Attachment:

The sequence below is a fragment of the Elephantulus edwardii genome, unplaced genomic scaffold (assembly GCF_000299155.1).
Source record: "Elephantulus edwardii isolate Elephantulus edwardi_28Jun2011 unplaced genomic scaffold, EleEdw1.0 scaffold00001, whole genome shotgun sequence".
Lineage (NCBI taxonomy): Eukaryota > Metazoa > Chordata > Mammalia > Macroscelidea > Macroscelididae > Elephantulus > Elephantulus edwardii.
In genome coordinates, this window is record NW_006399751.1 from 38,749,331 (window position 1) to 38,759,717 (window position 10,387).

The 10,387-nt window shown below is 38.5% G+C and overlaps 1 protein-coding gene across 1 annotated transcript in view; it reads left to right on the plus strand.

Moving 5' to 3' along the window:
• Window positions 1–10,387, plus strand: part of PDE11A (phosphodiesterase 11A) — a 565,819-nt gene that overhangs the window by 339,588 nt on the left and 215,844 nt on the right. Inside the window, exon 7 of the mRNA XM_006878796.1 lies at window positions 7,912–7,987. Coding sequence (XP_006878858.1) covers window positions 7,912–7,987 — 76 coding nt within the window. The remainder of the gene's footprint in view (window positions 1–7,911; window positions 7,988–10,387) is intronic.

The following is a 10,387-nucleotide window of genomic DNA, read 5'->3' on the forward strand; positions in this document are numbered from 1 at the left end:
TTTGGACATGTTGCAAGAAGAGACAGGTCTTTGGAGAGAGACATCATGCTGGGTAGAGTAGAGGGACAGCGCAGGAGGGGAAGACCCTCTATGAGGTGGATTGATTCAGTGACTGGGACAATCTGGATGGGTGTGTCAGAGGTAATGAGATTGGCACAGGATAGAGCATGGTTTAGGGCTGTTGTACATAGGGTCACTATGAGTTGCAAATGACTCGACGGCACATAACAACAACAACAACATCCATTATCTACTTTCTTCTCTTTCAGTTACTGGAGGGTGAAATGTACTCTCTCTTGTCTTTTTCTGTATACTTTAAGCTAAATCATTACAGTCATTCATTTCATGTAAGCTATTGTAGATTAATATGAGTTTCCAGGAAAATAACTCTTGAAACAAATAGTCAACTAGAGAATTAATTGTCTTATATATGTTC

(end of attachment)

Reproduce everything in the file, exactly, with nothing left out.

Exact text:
The sequence below is a fragment of the Elephantulus edwardii genome, unplaced genomic scaffold (assembly GCF_000299155.1).
Source record: "Elephantulus edwardii isolate Elephantulus edwardi_28Jun2011 unplaced genomic scaffold, EleEdw1.0 scaffold00001, whole genome shotgun sequence".
Lineage (NCBI taxonomy): Eukaryota > Metazoa > Chordata > Mammalia > Macroscelidea > Macroscelididae > Elephantulus > Elephantulus edwardii.
In genome coordinates, this window is record NW_006399751.1 from 38,749,331 (window position 1) to 38,759,717 (window position 10,387).

The 10,387-nt window shown below is 38.5% G+C and overlaps 1 protein-coding gene across 1 annotated transcript in view; it reads left to right on the plus strand.

Moving 5' to 3' along the window:
• Window positions 1–10,387, plus strand: part of PDE11A (phosphodiesterase 11A) — a 565,819-nt gene that overhangs the window by 339,588 nt on the left and 215,844 nt on the right. Inside the window, exon 7 of the mRNA XM_006878796.1 lies at window positions 7,912–7,987. Coding sequence (XP_006878858.1) covers window positions 7,912–7,987 — 76 coding nt within the window. The remainder of the gene's footprint in view (window positions 1–7,911; window positions 7,988–10,387) is intronic.

The following is a 10,387-nucleotide window of genomic DNA, read 5'->3' on the forward strand; positions in this document are numbered from 1 at the left end:
TTTGGACATGTTGCAAGAAGAGACAGGTCTTTGGAGAGAGACATCATGCTGGGTAGAGTAGAGGGACAGCGCAGGAGGGGAAGACCCTCTATGAGGTGGATTGATTCAGTGACTGGGACAATCTGGATGGGTGTGTCAGAGGTAATGAGATTGGCACAGGATAGAGCATGGTTTAGGGCTGTTGTACATAGGGTCACTATGAGTTGCAAATGACTCGACGGCACATAACAACAACAACAACATCCATTATCTACTTTCTTCTCTTTCAGTTACTGGAGGGTGAAATGTACTCTCTCTTGTCTTTTTCTGTATACTTTAAGCTAAATCATTACAGTCATTCATTTCATGTAAGCTATTGTAGATTAATATGAGTTTCCAGGAAAATAACTCTTGAAACAAATAGTCAACTAGAGAATTAATTGTCTTATATATGTTC